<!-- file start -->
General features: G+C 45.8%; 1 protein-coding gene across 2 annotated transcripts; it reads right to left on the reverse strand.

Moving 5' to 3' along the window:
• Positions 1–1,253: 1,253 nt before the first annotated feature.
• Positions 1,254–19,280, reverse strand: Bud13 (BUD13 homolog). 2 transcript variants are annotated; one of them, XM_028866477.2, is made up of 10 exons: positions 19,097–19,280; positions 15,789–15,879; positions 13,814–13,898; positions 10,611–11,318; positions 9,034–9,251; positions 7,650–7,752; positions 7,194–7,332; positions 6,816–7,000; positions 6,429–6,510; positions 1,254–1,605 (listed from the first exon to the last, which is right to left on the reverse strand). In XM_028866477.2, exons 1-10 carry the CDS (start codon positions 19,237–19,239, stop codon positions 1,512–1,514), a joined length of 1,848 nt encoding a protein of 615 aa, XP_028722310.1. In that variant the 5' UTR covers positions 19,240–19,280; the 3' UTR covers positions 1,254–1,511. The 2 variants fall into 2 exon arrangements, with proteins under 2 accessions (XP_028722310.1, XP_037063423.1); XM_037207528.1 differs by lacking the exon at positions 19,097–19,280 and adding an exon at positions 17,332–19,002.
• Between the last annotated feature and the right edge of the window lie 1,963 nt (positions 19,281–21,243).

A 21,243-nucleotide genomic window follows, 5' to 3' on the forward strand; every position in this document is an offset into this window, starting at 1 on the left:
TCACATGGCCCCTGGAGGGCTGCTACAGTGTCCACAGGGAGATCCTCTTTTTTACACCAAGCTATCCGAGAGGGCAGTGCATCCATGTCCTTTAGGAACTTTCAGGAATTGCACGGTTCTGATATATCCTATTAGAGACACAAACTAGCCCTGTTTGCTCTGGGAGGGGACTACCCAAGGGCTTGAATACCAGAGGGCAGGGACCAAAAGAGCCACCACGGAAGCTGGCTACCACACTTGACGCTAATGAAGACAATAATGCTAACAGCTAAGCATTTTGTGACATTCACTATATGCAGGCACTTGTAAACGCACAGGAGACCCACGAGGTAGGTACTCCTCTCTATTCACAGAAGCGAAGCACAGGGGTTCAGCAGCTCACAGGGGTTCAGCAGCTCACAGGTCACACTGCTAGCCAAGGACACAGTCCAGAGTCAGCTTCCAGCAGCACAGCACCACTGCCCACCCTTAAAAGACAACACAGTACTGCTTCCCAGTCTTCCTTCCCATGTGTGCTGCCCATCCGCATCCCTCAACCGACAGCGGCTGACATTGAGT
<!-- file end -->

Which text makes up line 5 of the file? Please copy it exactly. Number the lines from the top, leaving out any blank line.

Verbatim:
• Between the last annotated feature and the right edge of the window lie 1,963 nt (positions 19,281–21,243).